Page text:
The following photos show the successes Vaughan Jones achieved and wrote in grazinginfo.com over many decades.
Vaughan Jones’s farm on the left, bought in 1955, won the NZ Dairy Board Best Dairy Farm in Waikato in 1958.
Vaughan’s farm is the bottom, and the neighbour’s farm is on the top.
Cows and pasture show low minerals in both, before getting Solmin and LimePlus fertiliser 18 months later.
These ducks are from USA and don’t fly. This is before and two years later on ‘Barry Brunton’s LimePlus’ fertilised Rukuhia farm. They got no Solmin. Expensive phosphate and potash were in excess so not applied on farms from three to four years.
No nitrogen is used by Grazinginfo members, except for new pastures.
Barry Brunton’s square green farm three years after LimeMagPlus, and no P or K. Correctly fertilised in foreground using LimeMagPlus. No nitrogen used by Grazinginfo members, except for new pastures.
The photographs shown, indicate what can be done by using grazinginfo.com information.
Some say that chisel ploughing can’t bury maize stubble. It is being done perfectly, quicker and better by leaving a little on top. Subsequent far better maize and pasture yields prove it. See more photos in grazinginfo.com
This soil was mouldboard ploughed showing the bad results.
This chisel ploughed soil shows deeper and perfect mixing of subsoil and lime, and better clovers organically. See the Calcium chapter for clover roots going down 40 cm.
Each bottle got one ryegrass seed and one clover seed. The left bottle has 25% subsoil and 75% topsoil, which grasses like. The next is half top and half subsoil and the right one is all subsoil which has minerals used up in the topsoil. Look how the clover roots went down through it, and are healthier. Chisel ploughing mixes them together, for the best results in pastures.
This hungry Waikato dairy farm paddock had not had lime for decades, shown by cow pats growing strongly and no clovers. Urea was applied every six weeks, which cost more than lime and made soils and pastures worse.
Maize that got 4 tonnes of lime with deficient elements per hectare.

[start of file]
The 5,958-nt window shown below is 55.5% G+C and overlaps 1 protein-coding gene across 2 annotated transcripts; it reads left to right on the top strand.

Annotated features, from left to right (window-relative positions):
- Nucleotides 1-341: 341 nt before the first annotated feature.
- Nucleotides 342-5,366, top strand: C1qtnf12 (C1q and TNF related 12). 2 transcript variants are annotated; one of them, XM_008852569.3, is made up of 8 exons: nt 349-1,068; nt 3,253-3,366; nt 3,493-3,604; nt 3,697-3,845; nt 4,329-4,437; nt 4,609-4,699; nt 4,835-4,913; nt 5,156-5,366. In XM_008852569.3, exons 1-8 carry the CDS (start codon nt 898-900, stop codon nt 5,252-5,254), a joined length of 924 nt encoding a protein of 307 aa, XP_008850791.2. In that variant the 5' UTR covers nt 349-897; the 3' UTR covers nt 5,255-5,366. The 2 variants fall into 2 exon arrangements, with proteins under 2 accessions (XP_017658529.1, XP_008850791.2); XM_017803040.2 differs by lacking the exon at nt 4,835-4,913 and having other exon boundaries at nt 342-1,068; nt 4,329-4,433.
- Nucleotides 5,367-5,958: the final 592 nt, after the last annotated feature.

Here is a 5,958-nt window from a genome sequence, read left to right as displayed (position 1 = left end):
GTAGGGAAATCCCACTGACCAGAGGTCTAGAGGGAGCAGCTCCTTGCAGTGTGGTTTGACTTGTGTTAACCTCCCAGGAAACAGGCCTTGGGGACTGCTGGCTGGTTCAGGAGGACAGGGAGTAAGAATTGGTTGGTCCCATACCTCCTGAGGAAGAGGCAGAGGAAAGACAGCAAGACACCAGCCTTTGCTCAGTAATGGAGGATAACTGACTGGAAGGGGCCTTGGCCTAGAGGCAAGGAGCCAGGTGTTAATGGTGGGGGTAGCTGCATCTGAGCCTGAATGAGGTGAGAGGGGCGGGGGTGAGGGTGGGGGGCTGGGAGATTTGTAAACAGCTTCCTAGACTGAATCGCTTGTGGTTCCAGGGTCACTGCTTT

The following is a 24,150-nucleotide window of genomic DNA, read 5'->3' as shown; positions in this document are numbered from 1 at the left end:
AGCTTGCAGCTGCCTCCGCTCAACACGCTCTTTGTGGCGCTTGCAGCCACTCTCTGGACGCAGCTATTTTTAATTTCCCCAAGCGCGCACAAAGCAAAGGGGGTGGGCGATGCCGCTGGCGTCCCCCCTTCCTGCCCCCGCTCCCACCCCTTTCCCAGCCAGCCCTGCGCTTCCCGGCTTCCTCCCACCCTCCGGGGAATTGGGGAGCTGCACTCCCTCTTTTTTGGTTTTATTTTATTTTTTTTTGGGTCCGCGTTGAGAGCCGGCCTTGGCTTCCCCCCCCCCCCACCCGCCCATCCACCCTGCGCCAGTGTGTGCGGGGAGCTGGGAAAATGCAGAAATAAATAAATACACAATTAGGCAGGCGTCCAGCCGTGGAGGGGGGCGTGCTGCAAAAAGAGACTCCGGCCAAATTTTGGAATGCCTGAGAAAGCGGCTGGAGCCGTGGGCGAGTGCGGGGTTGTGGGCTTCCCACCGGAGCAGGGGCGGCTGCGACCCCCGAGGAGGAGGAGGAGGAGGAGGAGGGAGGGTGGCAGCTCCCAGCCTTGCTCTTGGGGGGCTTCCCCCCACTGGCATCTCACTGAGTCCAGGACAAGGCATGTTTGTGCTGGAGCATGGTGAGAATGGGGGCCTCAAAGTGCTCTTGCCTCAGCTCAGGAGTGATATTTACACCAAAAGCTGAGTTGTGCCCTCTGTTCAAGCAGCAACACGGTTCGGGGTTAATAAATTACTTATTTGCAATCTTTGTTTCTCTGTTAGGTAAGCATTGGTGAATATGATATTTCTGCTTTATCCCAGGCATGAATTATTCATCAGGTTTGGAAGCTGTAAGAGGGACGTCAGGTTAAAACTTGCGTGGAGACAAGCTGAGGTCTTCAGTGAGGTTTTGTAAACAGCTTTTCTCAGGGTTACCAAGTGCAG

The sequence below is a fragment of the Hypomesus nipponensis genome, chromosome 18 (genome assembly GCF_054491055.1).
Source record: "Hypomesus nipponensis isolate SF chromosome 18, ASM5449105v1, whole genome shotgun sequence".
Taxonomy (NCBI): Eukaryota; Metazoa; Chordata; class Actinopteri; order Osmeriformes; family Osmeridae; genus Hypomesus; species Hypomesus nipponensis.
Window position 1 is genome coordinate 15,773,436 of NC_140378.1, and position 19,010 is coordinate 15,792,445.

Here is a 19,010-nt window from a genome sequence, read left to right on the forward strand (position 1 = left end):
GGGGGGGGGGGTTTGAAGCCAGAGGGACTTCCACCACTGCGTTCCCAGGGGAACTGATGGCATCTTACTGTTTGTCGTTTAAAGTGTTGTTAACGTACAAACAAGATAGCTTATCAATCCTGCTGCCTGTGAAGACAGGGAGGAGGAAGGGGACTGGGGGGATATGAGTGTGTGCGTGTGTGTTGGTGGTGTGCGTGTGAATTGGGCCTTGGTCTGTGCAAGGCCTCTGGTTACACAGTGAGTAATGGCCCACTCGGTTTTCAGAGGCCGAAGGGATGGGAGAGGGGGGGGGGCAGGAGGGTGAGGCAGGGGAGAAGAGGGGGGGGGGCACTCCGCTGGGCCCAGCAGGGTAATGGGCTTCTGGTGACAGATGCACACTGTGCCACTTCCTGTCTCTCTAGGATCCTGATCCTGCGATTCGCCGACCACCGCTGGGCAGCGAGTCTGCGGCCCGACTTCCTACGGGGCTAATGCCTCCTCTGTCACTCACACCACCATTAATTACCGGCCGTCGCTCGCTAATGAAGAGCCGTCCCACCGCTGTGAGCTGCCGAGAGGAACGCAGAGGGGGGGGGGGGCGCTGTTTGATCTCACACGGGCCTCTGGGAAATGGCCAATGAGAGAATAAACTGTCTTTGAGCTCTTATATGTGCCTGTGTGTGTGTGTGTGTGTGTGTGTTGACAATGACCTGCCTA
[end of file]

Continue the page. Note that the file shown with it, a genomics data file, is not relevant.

The fork had to be used to dig up our maize roots, the other two were pulled out by hand
The Gallagher land on Kahikatea Drive was covered in gorse and blackberry. MAF staff said “Vaughan won’t beat those weeds with lime like he has on his farm.” This photo shows that he did.
The right amount of agricultural lime (6 tonnes/ha) was chisel ploughed in on this 1.5 metre deep peat, with other deficient minerals which make pastures and animals thrive and make most weeds palatable to most animals eat them, which saves spraying and topping and makes more feed for the animals. This photo is on the Gallagher farm on Kahikatea Drive, which used to be mostly gorse. Heifers have grazed it including the gorse, so there is none, except on the area not grazed and that under the electric fence, which was sprayed. Some agricultural consultants said that Vaughan Jones would not control the weeds on this farm with lime. Again they were wrong. Lime is also spread on top as required, based on Hill Lab ryegrass analyses aiming for 0.9% Ca.
Auriel Jones got rid of the larger weeds manually on both our farms and dug the stumps out of the peat and burned them once dry, to reduce smoke. The single wire shown is one of the many four hundred metre long two wire electric fences she erected.
Vaughan Jones designed what he thinks should be our National flag. The only difference is the addition of a Silver fern.